Recusant, ostler, wetnurse, bard… How to untangle William Shakespeare.

Mansfield Park 2Some years ago, a friend defended a film version of Mansfield Park that portrayed sexual abuse within Fanny Price’s birth family by saying, ‘Oh come on, don’t think that kind of thing didn’t go on in the nineteenth century just as much as today.’ It didn’t matter that the film showed something that never appeared in the book; according to her, if Jane Austen could have written it in, she would have done, and that was good enough for my friend.

 

While this made no sense at all to me, what I found shocking was that my friend was by profession a historian; someone who deals in fact, not fiction. Yet here she was, happy to discard the integrity of a classic novel because it didn’t fit her historical view. Perhaps that was her point: Mansfield Park is fiction, not history, so it really doesn’t matter what you do with it. For her, ‘would have,’ in Jane Austen’s case, glided easily into ‘did’.

Jane Austen - 03

Jane Austen – gagged by her time

It is difficult for historians. Novelists can make up anything they like, but where evidence is missing, historians have to piece together what clues they have to build a credible picture. For no one is this truer than William Shakespeare, whose life I’m researching at the moment for a book idea (what else?). Between his birth in 1564 and his growing fame as a playwright and poet in 1590s London, only a few certain dates stand out, among which are his marriage, in 1582, to Anne Hathaway, and the baptism of his children in 1583 and 1585. It’s only fair that biographers should follow any lead that might account for his ‘lost’ years, including one that has him employed as schoolmaster in a leading Catholic recusant family in Lancashire; or the legend that a spot of deer-poaching caused him to fly Stratford to escape the wrath of landowner Sir Thomas Lucy.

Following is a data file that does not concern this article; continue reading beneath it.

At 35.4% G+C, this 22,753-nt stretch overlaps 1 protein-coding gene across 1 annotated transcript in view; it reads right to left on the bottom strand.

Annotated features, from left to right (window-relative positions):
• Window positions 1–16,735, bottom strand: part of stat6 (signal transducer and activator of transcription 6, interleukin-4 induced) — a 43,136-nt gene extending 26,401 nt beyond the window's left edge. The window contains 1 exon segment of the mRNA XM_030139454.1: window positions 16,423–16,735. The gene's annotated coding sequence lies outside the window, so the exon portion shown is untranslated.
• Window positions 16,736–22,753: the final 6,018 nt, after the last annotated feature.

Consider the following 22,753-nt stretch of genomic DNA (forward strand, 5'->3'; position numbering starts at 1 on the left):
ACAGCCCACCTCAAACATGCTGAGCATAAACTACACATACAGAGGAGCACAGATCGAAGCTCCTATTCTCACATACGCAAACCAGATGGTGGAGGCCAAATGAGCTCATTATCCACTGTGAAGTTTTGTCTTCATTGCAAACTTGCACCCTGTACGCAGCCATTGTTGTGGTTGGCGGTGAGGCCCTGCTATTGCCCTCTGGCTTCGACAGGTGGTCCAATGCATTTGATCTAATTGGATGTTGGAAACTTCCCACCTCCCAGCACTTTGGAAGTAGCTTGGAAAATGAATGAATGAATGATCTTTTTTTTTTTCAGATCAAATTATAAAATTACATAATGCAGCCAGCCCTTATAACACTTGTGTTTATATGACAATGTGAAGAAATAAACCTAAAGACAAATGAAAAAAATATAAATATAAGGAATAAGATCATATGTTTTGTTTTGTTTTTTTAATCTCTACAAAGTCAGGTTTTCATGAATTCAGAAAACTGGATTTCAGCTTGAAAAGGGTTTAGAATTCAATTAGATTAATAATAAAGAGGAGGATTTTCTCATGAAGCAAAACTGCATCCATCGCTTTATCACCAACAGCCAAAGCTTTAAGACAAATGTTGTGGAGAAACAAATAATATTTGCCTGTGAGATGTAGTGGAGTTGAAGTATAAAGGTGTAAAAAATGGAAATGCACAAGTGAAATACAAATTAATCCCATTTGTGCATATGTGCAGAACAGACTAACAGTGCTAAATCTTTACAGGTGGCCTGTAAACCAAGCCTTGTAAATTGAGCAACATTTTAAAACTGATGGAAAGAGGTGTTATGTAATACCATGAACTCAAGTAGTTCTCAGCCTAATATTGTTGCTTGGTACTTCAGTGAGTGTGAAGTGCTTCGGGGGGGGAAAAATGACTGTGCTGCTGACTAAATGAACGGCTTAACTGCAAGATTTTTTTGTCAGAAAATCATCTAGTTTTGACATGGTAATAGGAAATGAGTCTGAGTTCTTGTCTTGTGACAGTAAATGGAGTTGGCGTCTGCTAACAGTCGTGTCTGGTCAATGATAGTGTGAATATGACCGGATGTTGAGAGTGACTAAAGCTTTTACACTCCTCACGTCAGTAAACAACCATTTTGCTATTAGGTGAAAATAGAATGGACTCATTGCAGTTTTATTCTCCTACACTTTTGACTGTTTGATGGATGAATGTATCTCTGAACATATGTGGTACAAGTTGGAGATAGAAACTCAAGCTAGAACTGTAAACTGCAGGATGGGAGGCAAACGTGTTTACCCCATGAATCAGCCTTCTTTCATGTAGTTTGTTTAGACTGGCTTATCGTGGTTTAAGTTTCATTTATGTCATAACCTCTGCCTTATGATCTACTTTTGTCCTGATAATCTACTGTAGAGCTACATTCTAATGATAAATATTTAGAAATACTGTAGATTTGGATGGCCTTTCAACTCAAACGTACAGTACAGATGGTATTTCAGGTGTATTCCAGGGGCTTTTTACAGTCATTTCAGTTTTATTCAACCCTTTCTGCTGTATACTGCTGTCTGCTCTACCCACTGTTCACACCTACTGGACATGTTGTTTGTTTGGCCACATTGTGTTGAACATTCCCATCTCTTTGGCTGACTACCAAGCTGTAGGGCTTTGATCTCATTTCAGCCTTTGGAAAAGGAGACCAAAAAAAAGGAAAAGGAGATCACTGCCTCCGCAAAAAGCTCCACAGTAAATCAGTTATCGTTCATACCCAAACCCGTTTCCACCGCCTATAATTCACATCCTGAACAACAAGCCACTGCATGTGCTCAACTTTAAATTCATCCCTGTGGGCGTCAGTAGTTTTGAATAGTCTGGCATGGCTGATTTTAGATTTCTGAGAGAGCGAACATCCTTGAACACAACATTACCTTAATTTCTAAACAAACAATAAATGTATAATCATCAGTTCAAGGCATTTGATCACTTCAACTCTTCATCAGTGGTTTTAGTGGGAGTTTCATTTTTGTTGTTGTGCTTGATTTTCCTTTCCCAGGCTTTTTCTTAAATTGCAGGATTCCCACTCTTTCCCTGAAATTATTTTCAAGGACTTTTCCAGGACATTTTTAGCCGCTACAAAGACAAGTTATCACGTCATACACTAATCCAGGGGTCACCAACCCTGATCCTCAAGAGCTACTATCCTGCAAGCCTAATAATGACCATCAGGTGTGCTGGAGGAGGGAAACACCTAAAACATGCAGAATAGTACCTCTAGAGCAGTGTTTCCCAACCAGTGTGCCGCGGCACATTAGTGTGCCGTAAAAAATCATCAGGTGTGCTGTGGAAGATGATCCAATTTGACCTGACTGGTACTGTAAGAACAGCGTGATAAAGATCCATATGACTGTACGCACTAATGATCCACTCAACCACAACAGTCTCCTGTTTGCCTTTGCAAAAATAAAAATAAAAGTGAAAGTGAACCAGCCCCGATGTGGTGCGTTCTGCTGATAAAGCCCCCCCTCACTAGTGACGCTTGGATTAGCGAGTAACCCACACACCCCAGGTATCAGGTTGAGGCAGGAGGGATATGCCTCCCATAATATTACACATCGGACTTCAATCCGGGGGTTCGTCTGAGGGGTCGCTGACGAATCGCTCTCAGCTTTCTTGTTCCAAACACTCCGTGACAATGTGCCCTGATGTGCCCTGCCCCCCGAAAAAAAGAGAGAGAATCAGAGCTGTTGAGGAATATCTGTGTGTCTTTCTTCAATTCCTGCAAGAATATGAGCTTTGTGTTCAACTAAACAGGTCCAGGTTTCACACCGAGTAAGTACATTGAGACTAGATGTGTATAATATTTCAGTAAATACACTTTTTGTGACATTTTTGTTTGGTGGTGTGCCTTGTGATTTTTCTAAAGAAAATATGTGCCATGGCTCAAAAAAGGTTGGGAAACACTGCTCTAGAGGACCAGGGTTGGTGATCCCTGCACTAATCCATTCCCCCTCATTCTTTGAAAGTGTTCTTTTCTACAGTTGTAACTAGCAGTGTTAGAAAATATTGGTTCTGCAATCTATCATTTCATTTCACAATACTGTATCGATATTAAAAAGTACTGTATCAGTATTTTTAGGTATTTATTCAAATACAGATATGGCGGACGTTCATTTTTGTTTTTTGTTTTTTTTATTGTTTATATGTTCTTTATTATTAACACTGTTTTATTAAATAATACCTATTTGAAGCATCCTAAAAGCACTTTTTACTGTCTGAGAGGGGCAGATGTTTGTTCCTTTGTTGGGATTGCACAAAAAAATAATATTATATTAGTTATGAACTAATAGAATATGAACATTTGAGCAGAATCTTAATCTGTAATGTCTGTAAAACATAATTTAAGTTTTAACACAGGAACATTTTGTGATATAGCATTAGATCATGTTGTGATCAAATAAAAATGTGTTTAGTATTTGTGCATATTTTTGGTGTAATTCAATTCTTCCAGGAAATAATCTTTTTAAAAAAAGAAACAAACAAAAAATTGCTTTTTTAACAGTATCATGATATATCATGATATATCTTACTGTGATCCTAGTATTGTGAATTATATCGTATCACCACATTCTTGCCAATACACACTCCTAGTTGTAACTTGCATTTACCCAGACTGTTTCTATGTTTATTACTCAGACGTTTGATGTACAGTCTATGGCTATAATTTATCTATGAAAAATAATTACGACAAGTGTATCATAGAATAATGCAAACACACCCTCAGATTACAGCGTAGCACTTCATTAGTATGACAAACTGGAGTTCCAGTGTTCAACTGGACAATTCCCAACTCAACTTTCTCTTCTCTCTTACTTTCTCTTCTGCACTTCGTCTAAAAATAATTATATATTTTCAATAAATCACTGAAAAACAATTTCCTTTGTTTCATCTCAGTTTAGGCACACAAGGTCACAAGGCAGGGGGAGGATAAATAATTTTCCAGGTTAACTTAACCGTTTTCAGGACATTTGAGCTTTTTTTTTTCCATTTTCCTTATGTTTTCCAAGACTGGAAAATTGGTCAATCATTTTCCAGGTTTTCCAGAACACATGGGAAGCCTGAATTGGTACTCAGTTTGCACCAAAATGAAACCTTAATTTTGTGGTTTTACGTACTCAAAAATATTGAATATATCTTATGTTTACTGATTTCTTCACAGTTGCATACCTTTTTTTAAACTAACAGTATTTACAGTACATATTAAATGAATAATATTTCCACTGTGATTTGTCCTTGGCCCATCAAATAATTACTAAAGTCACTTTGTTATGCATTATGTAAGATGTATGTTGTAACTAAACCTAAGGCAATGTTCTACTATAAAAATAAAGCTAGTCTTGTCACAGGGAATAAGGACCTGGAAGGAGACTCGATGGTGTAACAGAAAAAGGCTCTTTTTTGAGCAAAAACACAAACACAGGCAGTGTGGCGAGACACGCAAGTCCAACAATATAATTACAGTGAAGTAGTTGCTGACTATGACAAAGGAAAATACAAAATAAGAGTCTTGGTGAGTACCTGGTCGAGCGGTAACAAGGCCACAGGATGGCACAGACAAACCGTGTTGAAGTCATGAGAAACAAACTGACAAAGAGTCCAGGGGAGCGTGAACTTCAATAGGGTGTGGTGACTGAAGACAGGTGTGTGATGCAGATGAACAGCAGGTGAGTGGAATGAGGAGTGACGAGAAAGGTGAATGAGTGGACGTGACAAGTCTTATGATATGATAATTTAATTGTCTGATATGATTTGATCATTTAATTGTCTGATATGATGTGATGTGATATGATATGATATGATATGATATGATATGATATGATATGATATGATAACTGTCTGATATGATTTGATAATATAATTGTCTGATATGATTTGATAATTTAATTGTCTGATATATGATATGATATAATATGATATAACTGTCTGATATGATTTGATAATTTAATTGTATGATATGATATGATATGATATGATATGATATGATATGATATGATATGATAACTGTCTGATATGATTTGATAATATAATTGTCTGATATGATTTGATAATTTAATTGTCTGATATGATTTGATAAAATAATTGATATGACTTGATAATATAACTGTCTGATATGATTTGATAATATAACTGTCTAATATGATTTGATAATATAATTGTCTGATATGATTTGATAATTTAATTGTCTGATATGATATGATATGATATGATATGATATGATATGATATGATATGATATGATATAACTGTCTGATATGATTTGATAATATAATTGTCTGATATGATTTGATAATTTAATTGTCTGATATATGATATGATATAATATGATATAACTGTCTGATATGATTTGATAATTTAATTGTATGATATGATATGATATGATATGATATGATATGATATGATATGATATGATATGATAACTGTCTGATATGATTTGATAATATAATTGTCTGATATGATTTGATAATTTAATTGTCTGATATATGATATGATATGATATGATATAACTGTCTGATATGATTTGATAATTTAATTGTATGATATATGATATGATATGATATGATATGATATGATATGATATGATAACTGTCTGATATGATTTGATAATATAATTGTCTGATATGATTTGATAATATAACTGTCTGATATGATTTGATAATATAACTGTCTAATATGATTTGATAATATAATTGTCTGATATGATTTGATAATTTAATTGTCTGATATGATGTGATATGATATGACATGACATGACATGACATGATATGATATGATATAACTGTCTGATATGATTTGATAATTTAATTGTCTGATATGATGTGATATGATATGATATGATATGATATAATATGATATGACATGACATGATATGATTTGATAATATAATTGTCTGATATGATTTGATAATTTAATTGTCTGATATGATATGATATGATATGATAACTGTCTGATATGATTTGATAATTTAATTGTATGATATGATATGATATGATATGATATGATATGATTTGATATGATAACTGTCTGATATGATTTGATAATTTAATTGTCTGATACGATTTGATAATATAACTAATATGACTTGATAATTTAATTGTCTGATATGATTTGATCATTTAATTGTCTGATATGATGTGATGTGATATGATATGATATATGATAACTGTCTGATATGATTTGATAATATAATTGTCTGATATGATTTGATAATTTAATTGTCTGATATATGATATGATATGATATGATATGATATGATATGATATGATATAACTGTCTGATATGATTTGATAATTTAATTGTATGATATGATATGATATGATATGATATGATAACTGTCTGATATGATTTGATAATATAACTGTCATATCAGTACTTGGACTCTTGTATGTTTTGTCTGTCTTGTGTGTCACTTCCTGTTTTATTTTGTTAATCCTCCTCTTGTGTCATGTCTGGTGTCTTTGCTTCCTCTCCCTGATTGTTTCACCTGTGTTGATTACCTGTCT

William-Shakespeare

No oil painting. William Shakespeare

But reading Anthony Holden’s biography William Shakespeare (1999) has brought the Mansfield Park conversation straight back to me. Not because of any suggestion of abusive family relationships here (phew), but because of Holden’s attitude towards his material. While he builds a good case for the 15 year-old Shakespeare’s being employed as tutor in the Hoghton family, he can’t prove it; yet after a few pages, ‘would have’ and ‘highly likely’ melt imperceptibly into ‘Shakespeare had clearly impressed his first employer.’ Guesses that begin ‘probably’ are asserted as facts a few pages later, while legends such as the deer-poaching one are discounted in one place and upheld in another. Lacking other evidence, Holden falls into the trap of taking clues from the works: Shakespeare shows knowledge of horses, so he must have earned his keep as an ostler; he writes tellingly about ‘the green-eyed monster’, therefore he, like Othello, must have suffered terrible jealousy. All of which shows a blithe misunderstanding of how the creative mind works. By this token, Lady Macbeth’s

                           I have given suck, and know
How tender ‘tis to love the babe that milks me

arises from direct personal experience.  Er….

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Horse and Ostler (Morland)

Worst of all – and Holden isn’t alone here – comes the treatment of poor Anne Hathaway. We know nothing about her looks or her character, but the simple fact that she’d reached the advanced old age of 26 when 18 year-old Shakespeare impregnated her has branded her ‘on the shelf’, a desperate, ‘homely’ woman who may have set out deliberately to trap a young man into marriage.